Toshiba Portege M400 review
A powerful convertible laptop with features that business users will appreciate. Battery life is average, though, and it's a little too heavy for convenient tablet use
In spite of Microsoft's constant overtures to businesses and individual users alike, tablet PCs have yet to catch on in a big way. But the concept is appealing: a standard laptop that you can use in tablet mode is a useful thing to have if your work takes you to places without desks.
The Toshiba M400 is the first convertible tablet notebook we've seen to sport a Core Duo processor. And the 1.83GHz Core Duo CPU at the heart of it, backed by 512MB of RAM, powered it to a benchmark score of 0.90. The other specifications are respectable. The Western Digital hard disk has a capacity of 80GB, while the optical drive is a Matsushita model that will write to all formats of disc, including, usefully, DVD-RAM. Elsewhere, Intel's 3945 802.11a/b/g wireless card rounds off the Centrino specification, and Bluetooth is another plus. There's further removable storage next to the stylus in the shape of a memory card reader that handles SD, Memory Stick and xD formats.
As a laptop designed primarily for travelling business users, the M400 has some fitting built-in components. Drop the notebook and the built-in 3D accelerometer will detect the sudden movement and park the hard disk heads, preventing them from crashing into the platters and giving more chance of your data remaining intact, even if the machine as a whole doesn't survive the fall. There's also a TPM (Trusted Platform Module) chip built in. Arguably, the accompanying software isn't quite as intuitive as HP's TPM control software, but we had an encrypted folder set up in a little under ten minutes. The fingerprint reader adds a layer of user-friendly security, although its placement beneath the screen makes it awkward to use in notebook mode.
The rest of Toshiba's management software is a breeze to use, and we particularly appreciate the presentation button on the bezel, which automatically changes the resolution of the screen and outputs the signal to the D-SUB port on the back.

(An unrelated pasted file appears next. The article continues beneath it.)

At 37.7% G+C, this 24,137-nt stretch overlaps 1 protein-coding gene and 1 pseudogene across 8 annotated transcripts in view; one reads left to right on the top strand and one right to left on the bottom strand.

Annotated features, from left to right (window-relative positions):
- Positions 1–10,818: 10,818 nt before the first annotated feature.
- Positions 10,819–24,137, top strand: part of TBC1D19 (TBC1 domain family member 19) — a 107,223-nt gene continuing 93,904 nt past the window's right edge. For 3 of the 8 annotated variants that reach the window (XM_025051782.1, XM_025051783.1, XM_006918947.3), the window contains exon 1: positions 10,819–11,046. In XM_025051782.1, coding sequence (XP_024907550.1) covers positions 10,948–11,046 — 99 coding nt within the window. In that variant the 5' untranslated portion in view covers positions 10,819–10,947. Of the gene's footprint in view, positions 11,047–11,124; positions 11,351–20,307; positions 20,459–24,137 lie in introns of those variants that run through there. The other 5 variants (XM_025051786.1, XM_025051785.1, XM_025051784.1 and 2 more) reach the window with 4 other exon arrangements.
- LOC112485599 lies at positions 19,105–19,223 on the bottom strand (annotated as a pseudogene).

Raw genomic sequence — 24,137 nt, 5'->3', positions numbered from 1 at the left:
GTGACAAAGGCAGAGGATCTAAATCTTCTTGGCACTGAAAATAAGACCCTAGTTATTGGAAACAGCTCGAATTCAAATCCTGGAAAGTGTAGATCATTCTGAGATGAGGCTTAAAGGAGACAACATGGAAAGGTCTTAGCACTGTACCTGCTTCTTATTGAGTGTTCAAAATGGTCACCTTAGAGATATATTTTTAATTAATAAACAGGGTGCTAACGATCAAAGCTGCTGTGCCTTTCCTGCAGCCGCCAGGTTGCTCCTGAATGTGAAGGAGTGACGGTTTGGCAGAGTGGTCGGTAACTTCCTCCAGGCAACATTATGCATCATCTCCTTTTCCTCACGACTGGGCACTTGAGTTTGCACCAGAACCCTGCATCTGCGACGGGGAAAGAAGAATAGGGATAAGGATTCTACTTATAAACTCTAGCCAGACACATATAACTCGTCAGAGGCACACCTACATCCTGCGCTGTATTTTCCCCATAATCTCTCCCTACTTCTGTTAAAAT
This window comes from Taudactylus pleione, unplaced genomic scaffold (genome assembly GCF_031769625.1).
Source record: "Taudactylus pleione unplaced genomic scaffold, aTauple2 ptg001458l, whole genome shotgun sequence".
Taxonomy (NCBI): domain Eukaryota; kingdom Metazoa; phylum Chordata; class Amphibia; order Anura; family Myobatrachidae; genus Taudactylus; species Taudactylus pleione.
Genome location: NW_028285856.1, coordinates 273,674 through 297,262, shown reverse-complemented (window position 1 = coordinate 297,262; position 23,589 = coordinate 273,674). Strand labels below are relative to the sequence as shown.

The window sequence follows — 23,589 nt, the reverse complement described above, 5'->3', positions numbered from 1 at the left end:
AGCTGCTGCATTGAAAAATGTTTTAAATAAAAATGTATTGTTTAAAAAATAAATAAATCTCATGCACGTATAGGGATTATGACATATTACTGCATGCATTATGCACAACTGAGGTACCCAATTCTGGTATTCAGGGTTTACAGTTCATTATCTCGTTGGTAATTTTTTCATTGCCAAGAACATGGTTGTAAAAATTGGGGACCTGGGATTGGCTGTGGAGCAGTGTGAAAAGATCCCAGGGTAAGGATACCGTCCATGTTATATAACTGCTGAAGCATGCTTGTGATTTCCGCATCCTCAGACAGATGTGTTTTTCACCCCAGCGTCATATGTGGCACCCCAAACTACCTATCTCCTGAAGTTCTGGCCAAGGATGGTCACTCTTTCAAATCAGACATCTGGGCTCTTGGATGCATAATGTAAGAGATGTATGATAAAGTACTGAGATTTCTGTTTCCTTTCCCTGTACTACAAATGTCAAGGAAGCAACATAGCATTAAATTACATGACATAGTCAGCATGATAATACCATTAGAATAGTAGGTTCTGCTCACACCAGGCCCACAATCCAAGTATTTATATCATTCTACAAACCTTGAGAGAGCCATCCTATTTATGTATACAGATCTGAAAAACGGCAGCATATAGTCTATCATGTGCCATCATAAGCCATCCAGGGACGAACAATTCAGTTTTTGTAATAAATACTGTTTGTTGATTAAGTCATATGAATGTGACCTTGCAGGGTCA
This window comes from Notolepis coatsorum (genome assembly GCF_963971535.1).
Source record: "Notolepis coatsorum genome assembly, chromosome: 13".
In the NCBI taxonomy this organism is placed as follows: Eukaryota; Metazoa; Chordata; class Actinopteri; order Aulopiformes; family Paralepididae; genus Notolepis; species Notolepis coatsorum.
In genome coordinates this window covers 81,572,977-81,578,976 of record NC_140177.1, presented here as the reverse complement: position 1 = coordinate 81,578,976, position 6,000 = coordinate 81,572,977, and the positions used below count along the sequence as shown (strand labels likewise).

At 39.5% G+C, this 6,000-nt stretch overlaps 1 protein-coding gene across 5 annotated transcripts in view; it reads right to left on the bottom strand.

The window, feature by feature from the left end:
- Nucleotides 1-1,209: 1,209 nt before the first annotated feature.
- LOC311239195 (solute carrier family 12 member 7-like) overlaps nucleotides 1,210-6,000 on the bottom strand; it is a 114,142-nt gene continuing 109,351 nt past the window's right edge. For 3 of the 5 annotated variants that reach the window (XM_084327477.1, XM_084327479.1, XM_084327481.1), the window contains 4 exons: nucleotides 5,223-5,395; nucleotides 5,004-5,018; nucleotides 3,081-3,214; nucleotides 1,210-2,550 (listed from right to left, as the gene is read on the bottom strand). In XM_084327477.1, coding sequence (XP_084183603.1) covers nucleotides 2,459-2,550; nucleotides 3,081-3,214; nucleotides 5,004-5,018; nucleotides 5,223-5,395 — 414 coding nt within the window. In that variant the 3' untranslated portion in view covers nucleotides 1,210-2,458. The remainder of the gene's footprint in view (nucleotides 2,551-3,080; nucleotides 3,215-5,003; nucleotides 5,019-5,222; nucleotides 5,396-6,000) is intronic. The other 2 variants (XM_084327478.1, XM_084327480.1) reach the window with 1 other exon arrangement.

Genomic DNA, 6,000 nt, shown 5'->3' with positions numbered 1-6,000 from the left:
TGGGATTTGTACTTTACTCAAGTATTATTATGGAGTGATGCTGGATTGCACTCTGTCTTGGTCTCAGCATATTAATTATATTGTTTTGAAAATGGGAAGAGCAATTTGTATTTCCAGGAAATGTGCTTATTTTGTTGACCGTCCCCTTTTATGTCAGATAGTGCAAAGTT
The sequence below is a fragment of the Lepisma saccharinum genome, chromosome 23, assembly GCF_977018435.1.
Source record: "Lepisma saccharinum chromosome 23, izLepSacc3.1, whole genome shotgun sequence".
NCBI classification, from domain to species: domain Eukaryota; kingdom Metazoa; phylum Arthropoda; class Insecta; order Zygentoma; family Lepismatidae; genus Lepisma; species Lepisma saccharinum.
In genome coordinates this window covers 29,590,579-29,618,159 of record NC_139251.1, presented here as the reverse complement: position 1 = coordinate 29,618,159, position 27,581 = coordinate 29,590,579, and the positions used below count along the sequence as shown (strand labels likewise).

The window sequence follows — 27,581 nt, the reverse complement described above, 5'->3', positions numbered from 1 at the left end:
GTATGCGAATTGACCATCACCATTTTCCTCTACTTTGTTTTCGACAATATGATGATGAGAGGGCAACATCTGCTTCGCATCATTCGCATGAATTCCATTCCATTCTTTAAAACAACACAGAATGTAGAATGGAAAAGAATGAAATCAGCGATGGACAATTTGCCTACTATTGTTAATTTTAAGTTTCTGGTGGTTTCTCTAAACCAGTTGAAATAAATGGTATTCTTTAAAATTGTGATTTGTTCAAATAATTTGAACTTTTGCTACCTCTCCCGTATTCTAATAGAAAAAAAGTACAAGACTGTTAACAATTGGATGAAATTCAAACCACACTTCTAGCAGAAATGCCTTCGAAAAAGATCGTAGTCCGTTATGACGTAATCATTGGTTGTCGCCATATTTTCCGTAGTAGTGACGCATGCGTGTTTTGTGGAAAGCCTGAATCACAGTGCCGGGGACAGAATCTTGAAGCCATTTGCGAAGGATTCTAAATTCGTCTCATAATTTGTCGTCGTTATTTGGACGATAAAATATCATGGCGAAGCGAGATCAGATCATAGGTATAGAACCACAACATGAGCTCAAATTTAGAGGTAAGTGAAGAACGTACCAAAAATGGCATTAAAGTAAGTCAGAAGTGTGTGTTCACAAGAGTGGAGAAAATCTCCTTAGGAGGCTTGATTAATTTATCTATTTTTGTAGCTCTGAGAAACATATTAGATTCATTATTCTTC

The screen is a relatively compact 12.1in display, but the resolution is high at 1,400 x 1,050. While working at a desk, this is an advantage, but once the laptop is further away, as it is in tablet mode, Windows dialog boxes become uncomfortably small and it's harder to activate buttons and icons with the stylus.
Converting the M400 to tablet mode is uncomplicated - just swivel the screen around, change the orientation of the catch that holds it shut and clip it to the base. The screen is a heavy assembly, though, and there's no way of fixing it when in laptop mode. While this isn't an issue on a desk, if you're in a moving vehicle the screen is prone to wobbling about on its hinge. The panel itself isn't dazzlingly bright and contrast is merely average. This is mainly due to the added touchscreen layer, which also gives the TFT a grainy, soft-focus look. Colour reproduction is good, though, and our test RGB colour ramps were displayed without banding or discolouration. It isn't superb, but it's easily good enough to use in a normally lit home or office.
The tablet mode itself is easy to use. The stylus is held securely in a spring-loaded holder on the right-hand side of the machine and, when released, there's enough friction to stop it launching itself down the side of your train seat. Once we'd calibrated the screen, we had no problem using it for note taking and, small icons aside, navigating through Windows.
Unfortunately, the M400 is heavy for a tablet - its 2.18kg is too much to hold in the crook of your arm for long. Battery life is less than superlative too. An intensive use time of two hours, 14 minutes and a light-use time of three hours, 57 minutes makes using the M400 a less attractive replacement for pencil and paper. Notably, the HP Compaq tc4200 boasts a superb light-use time of five hours, 32 minutes.